I have a large drive (4TB) that I've only written a few gigabytes to. I'm giving it to a friend, so I'd like to zero it out. I know I can zero out the whole drive with dd, but I'd like to know if:

  1. zeroing only the non-zero bits will be faster, and
  2. if so, how to go about doing that.

EDIT: I trust my friend and there's nothing sensitive on the drive anyway, so no worries if zeroing isn't a bullet-proof method of erasing.

  • Simple answer, overwrite it with anything meaningless, then delete it all. Dec 3, 2023 at 21:59
  • 2
    The sectors that are non-zero could be in-use sectors or deleted sectors, and could be anywhere on the drive. There is no efficient method of finding every non-zero sector other than a search by actual reading. Simply overwriting without bothering to read would actually be faster. Anything less than overwriting every sector would be a half-baked job that could leave some sectors untouched. Since you "trust your friend", you could simply delete all the partitions, or reformat all partitions. Then there are no directories or files to look at unless an intentional recovery is attempted.
    – sawdust
    Dec 4, 2023 at 1:12
  • Note that it's not only about trusting your friend. It could also involve trusting whomever they give/sell the drive to on a future date, ad infinitum. That said, you mention that there's nothing sensitive on the drive, so as sawdust mentioned, simply deleting or reformatting the partitions may be sufficient. Dec 4, 2023 at 1:20
  • @sawdust I agree with most of what you wrote, except that if most of drive is empty, and we are dealing with an HDD, reading the whole thing and only writing over non-zero sectors is likely much faster than writing over the entire drive. This is because writing is a much slower operation than reading. And if we are dealing with an SSD, then filling the entire drive with random bytes is really the only choice. Of course, since the data isn't sensitive, your suggestion of simply deleting/reformatting partitions will likely be sufficient, and has the added benefit of being fast. Dec 4, 2023 at 1:26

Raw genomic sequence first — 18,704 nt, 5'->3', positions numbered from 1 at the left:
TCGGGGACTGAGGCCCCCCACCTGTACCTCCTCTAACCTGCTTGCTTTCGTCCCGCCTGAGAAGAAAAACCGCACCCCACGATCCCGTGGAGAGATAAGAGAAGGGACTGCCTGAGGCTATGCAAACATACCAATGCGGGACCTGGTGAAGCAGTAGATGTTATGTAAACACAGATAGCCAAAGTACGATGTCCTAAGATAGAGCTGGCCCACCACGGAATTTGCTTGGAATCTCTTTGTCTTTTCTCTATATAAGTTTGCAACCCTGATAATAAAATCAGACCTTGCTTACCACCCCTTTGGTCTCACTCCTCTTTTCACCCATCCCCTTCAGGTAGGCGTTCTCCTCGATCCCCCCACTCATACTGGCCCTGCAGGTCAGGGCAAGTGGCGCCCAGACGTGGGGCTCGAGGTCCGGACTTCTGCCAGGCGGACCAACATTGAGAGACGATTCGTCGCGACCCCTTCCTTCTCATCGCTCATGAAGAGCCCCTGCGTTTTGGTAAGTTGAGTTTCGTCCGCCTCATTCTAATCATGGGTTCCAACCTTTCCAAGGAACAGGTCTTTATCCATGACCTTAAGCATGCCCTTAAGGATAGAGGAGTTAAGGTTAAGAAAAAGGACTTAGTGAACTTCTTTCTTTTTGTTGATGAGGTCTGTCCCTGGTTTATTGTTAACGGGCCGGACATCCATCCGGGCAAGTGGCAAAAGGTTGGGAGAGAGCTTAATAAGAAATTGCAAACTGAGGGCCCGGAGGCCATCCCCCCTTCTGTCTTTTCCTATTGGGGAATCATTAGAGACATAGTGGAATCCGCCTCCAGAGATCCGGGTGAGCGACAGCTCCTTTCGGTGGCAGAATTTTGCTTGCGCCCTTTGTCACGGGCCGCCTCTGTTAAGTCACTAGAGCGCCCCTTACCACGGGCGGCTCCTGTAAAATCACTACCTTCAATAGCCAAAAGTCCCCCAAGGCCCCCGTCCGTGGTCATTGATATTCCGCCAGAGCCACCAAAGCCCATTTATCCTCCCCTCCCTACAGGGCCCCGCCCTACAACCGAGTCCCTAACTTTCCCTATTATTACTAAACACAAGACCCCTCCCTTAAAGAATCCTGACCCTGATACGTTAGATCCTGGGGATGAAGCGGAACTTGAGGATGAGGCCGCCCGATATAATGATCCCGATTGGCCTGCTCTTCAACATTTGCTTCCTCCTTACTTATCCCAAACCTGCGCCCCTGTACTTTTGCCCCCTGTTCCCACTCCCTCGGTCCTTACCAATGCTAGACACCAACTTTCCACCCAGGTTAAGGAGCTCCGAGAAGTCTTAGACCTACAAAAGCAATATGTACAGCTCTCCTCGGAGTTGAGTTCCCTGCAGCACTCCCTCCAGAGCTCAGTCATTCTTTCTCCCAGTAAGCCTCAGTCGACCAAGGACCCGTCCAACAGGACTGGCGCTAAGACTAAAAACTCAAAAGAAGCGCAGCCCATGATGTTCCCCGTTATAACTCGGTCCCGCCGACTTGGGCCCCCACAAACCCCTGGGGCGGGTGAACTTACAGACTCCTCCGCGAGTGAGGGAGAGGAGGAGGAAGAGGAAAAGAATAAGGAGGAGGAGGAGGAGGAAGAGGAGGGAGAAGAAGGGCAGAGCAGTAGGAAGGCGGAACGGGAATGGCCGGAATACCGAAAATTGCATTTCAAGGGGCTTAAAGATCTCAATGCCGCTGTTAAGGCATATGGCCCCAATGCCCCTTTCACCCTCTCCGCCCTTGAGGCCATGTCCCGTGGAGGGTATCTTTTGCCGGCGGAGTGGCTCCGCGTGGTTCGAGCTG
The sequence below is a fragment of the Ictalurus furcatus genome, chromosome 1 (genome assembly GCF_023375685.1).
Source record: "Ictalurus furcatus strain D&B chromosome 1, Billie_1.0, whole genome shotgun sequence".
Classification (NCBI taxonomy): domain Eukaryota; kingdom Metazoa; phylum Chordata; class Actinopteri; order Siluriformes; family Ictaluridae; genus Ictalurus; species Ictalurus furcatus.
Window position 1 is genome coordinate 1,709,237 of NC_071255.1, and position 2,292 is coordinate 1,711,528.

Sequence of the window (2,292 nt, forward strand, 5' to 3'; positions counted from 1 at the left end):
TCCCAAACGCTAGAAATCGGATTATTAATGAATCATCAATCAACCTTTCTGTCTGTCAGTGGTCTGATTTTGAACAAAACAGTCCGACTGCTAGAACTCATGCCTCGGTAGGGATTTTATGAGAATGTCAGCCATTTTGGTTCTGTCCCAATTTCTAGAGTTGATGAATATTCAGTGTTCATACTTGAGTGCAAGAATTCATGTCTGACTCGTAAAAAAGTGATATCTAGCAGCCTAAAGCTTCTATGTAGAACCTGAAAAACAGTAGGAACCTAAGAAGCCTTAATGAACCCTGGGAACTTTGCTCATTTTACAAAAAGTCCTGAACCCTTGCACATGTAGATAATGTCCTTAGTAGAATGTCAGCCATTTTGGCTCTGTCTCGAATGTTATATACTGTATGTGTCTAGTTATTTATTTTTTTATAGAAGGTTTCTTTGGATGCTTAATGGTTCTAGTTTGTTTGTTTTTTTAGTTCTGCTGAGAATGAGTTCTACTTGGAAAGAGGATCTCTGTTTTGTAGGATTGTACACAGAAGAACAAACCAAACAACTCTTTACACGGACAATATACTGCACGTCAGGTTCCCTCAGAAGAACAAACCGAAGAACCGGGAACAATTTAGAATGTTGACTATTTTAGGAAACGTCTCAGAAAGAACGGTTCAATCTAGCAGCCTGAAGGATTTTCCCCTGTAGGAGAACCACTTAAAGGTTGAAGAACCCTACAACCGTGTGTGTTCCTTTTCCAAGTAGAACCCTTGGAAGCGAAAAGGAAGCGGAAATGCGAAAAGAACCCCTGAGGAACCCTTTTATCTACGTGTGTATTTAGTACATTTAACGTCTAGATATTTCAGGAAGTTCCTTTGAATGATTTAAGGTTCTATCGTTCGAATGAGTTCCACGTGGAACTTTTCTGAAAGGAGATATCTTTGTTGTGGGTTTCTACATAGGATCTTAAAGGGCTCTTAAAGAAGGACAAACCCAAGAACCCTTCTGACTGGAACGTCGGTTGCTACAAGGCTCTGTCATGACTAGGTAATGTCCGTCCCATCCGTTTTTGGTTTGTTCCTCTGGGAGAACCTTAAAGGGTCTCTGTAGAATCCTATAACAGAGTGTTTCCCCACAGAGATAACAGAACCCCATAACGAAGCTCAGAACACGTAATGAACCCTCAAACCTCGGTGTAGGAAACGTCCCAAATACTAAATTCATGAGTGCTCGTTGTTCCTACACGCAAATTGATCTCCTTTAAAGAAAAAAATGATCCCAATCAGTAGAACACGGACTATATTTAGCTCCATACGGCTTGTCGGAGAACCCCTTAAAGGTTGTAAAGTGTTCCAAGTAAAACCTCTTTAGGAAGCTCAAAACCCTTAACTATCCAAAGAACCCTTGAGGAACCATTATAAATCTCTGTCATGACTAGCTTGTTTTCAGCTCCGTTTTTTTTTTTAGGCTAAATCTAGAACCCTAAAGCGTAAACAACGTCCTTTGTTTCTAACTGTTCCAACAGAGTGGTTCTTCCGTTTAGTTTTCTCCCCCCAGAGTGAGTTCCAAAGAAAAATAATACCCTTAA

• 2
    @davidgo "and we could find/write a program to do this" – Already done: superuser.com/a/1722580/432690 Dec 4, 2023 at 9:18

1 Answer 1


Zeroing out non-zero bytes is likely to be error prone and not significantly faster - indeed it's likely to be slower and you will need to read the whole disk to determine what needs to be read.

If you are not overly concerned, and the disk is fairly new (i.e. does not have a lot of fragmentation), you may want to try only overwriting the first X gigabytes of the drive. You can do this with dd and limiting the number of blocks written - but I might be inclined to use pv and just write until I am tired of it (pv shows how much has been piped through it - so is a reasonable proxy of how much has been cleared). I might use a command like:

pv < /dev/zero > /dev/sdX

You can use crtl + c to stop.

  • 3
    (1) pv < /dev/null exits immediately. Do you mean /dev/zero? (2) Please review "you will need to read the whole disk to determine what needs to be read". Dec 4, 2023 at 9:13

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